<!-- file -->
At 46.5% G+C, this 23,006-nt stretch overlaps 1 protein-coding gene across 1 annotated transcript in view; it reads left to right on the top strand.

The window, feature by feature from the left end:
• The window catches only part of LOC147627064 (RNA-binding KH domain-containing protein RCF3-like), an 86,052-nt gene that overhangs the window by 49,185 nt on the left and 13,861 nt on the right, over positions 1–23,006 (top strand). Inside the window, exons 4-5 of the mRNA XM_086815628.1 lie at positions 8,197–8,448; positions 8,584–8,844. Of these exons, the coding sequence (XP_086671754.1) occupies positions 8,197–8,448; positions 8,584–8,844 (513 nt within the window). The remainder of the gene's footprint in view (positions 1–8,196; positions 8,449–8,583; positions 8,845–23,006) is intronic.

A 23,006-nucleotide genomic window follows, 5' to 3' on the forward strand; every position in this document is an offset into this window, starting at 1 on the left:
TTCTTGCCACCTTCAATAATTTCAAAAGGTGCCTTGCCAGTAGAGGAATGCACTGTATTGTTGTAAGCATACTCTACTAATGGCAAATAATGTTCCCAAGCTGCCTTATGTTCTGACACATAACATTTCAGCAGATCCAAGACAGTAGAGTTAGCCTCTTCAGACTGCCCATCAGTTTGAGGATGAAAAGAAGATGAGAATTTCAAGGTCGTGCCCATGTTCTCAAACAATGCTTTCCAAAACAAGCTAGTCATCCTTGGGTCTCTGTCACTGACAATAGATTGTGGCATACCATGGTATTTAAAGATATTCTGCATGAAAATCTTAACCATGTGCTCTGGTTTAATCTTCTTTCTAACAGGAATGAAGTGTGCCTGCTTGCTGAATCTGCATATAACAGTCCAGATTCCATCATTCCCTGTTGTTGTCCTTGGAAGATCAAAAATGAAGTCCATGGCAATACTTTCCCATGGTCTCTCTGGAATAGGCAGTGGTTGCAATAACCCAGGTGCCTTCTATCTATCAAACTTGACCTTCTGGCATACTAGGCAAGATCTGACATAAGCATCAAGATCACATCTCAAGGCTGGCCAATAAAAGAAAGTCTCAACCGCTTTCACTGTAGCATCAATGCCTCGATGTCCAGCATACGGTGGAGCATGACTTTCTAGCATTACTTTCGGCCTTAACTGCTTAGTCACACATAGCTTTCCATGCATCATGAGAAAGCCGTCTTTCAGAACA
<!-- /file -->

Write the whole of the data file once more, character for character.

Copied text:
At 46.5% G+C, this 23,006-nt stretch overlaps 1 protein-coding gene across 1 annotated transcript in view; it reads left to right on the top strand.

The window, feature by feature from the left end:
• The window catches only part of LOC147627064 (RNA-binding KH domain-containing protein RCF3-like), an 86,052-nt gene that overhangs the window by 49,185 nt on the left and 13,861 nt on the right, over positions 1–23,006 (top strand). Inside the window, exons 4-5 of the mRNA XM_086815628.1 lie at positions 8,197–8,448; positions 8,584–8,844. Of these exons, the coding sequence (XP_086671754.1) occupies positions 8,197–8,448; positions 8,584–8,844 (513 nt within the window). The remainder of the gene's footprint in view (positions 1–8,196; positions 8,449–8,583; positions 8,845–23,006) is intronic.

A 23,006-nucleotide genomic window follows, 5' to 3' on the forward strand; every position in this document is an offset into this window, starting at 1 on the left:
TTCTTGCCACCTTCAATAATTTCAAAAGGTGCCTTGCCAGTAGAGGAATGCACTGTATTGTTGTAAGCATACTCTACTAATGGCAAATAATGTTCCCAAGCTGCCTTATGTTCTGACACATAACATTTCAGCAGATCCAAGACAGTAGAGTTAGCCTCTTCAGACTGCCCATCAGTTTGAGGATGAAAAGAAGATGAGAATTTCAAGGTCGTGCCCATGTTCTCAAACAATGCTTTCCAAAACAAGCTAGTCATCCTTGGGTCTCTGTCACTGACAATAGATTGTGGCATACCATGGTATTTAAAGATATTCTGCATGAAAATCTTAACCATGTGCTCTGGTTTAATCTTCTTTCTAACAGGAATGAAGTGTGCCTGCTTGCTGAATCTGCATATAACAGTCCAGATTCCATCATTCCCTGTTGTTGTCCTTGGAAGATCAAAAATGAAGTCCATGGCAATACTTTCCCATGGTCTCTCTGGAATAGGCAGTGGTTGCAATAACCCAGGTGCCTTCTATCTATCAAACTTGACCTTCTGGCATACTAGGCAAGATCTGACATAAGCATCAAGATCACATCTCAAGGCTGGCCAATAAAAGAAAGTCTCAACCGCTTTCACTGTAGCATCAATGCCTCGATGTCCAGCATACGGTGGAGCATGACTTTCTAGCATTACTTTCGGCCTTAACTGCTTAGTCACACATAGCTTTCCATGCATCATGAGAAAGCCGTCTTTCAGAACA